Send invites to a tequila tasting and the only people that will accept are the type that I wasn’t looking for. So I promoted a Taco Bar and Margarita Tasting, and I got exactly the consumer panel I sought. And some good friends to hang with for an evening…
But this was definitely a tequila tasting. We had 7 different tequilas served blind in my margarita recipe. The entrants:
El Jimador Plata
Jose Cuervo Gold (I couldn’t resist)
Don Julio Anejo
I’ll cut to the chase….there were some interesting results…
(Almost) Nobody liked the Don Julio Anejo in my margarita – it scored dead last. And yet, for those that like sipping tequilas, it was highest rated in an advanced tasting we held later that night. 🙂
My favorite (Hornito’s Plata) was the runaway winner. It had both the highest average stack-rank, and the most 1st and 2nd place votes (6 out of 9). Nice confirmation that my palate isn’t totally out of touch.
Second place depends on how you measure. By average stack rank, Jose Cuervo gets the silver medal. But this is statistical anomaly…while nobody really liked it, the taste was innocuous enough that nobody really hated it either. Thus the decent average ranking.
This surprised the panel and we all had a second sip. The commentary on it was much like that of Gordon’s in a gin and tonic — sweet tasting, easy to drink, nothing spectacular, but drinkable. And cheap. It made me think of youthful parties where one might buy a case of ‘good’ beer and 5 cases of Natty Light. Not that I ever hosted those types of parties – I just heard stories.
As an adult, I don’t settle for drinkable. So I am crowning Herradura Reposado the second place finisher based on the # of 1st and 2nd place votes (3 of 9). The commentary was much more descriptive with words like dark, old, smooth, and syrupy.
Patron lived up to my long-time nickname for it (the vodka of tequilas). It finished middle of the road and received a weird smattering of commentary: super light, stinks but sweet, thin, too weak. The bottle is pretty though.
The 30-30 might not be a household name, but I included it because many in the industry had recommended it. I had tried it before, hadn’t particularly loved it, and thought maybe it was my palate. But it received comments similar to mine — too hot, bite-y, burns. This one might be good in a weaker recipe (there are some good ones out there with orange juice and such to make it more punch-like). But not in this recipe.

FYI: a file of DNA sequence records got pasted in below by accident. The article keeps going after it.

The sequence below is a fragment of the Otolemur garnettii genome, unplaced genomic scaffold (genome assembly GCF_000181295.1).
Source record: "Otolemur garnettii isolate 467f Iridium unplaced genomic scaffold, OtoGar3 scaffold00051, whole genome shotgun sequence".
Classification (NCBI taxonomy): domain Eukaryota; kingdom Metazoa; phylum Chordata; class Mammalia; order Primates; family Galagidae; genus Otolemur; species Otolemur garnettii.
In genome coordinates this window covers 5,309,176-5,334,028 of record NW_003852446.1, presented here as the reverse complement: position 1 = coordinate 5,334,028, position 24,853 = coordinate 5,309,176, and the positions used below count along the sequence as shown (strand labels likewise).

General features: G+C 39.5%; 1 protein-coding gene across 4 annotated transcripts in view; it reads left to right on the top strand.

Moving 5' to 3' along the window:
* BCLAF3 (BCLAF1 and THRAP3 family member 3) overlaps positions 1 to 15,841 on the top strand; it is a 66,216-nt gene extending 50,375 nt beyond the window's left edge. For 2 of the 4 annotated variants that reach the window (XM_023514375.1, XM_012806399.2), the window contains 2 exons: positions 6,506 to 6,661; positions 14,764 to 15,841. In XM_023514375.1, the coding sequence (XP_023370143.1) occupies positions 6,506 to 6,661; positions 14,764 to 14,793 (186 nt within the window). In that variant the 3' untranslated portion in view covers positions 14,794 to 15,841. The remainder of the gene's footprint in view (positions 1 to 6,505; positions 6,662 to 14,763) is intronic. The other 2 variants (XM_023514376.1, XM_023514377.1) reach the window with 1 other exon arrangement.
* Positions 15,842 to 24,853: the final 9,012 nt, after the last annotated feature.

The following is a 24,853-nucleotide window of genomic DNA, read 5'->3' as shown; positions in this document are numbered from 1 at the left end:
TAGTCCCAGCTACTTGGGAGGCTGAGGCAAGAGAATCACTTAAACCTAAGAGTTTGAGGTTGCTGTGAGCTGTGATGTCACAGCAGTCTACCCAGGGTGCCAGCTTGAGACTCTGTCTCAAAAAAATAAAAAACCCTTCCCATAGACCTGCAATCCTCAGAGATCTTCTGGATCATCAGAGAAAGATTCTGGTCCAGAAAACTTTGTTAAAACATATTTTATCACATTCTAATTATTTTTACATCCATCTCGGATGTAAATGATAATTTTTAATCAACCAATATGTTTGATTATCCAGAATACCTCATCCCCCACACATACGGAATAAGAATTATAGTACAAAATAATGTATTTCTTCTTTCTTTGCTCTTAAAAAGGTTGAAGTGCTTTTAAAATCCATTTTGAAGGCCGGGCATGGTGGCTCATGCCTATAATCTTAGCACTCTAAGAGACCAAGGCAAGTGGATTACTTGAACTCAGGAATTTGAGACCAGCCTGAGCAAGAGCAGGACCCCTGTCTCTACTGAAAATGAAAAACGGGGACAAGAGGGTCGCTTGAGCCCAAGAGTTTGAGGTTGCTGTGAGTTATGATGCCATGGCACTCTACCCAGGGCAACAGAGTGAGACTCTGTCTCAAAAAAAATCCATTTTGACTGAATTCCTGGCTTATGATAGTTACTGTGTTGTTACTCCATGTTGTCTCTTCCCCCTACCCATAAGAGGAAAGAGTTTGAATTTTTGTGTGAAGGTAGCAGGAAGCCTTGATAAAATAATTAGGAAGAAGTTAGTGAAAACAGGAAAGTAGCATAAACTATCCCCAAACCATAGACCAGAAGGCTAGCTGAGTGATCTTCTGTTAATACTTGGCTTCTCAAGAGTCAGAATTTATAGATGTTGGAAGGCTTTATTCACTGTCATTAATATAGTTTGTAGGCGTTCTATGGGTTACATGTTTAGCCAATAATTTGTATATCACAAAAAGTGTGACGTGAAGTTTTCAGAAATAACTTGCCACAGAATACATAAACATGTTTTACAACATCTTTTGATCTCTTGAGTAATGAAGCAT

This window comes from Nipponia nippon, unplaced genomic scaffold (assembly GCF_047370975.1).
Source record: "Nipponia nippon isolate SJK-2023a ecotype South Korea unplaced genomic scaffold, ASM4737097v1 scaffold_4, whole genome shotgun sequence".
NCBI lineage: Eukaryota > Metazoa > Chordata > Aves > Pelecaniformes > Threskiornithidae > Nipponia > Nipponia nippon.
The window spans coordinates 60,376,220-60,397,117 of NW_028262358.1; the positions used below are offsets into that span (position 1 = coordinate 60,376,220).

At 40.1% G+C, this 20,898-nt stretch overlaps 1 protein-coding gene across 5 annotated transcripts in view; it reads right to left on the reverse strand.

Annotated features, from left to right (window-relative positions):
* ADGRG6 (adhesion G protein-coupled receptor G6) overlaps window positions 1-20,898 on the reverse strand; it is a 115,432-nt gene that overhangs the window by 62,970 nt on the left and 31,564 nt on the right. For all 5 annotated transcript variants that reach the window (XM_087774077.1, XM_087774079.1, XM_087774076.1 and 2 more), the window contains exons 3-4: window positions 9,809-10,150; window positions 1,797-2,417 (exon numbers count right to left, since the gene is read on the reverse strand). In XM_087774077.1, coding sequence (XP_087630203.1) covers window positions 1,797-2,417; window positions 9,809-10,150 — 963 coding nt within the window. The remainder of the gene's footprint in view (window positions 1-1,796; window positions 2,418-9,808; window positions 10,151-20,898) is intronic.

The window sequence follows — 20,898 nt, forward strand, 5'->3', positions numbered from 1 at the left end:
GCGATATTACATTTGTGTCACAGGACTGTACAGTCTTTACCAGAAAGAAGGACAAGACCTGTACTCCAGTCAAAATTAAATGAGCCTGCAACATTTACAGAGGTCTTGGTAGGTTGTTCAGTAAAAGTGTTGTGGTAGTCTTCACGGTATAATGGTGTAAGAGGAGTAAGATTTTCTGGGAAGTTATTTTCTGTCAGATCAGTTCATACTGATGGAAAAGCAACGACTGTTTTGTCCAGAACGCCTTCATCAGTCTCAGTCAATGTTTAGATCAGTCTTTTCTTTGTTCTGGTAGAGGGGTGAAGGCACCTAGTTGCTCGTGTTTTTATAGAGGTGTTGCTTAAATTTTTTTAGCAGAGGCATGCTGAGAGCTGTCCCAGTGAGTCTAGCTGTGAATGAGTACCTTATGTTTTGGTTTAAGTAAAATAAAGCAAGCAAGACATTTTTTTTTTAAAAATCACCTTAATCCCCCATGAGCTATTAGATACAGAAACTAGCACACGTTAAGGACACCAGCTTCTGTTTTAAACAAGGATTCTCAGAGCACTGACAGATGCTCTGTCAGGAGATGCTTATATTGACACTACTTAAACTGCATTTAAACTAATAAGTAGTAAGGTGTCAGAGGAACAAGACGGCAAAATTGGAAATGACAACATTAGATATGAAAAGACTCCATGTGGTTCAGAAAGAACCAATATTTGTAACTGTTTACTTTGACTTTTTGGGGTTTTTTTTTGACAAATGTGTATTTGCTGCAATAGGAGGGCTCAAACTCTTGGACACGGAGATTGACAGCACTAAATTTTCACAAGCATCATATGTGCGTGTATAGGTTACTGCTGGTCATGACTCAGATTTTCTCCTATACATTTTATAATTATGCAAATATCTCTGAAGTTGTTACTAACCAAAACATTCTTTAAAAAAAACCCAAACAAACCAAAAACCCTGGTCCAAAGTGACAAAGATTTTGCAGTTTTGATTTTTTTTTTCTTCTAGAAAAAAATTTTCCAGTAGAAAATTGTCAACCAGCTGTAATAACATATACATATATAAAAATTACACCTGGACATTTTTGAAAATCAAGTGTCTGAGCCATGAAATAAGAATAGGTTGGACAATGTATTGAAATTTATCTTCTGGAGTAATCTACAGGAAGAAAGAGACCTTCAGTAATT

And as usual, I unveiled the names and made people guess beforehand. On average only 1 of the 9 got the name correct each time. Which I guess isn’t surprising – even with my extensive field research it is difficult to blindly guess what exactly is in a cocktail.
All in all, a fun and educational night. Thanks all for joining me in the adventure!
I’m a big fan of Cazadores in my margarita recipe. When hostin a larger gathering, my “cheap” margarita tequila is Lunazul, which on its own is a little hot, but rounds out nicely and accentuates the agave nectar in my recipe.
Hosting, nach hostin.
Lunazul is not bad either….and this is an opportunity to add that there are many great margarita recipes and adding agave nectar is a good way to ‘adjust’ for the ingredients at hand. My simple mind prefers simple recipes and my bias often reflects that. But please feel free to post your favorites here…
Are you not comparing apples to oranges when tasting Reposado against Blanco? PS – I’m a big fan of Hornitos Reposado. Why would you do just one tequila tasting when you could do at least two?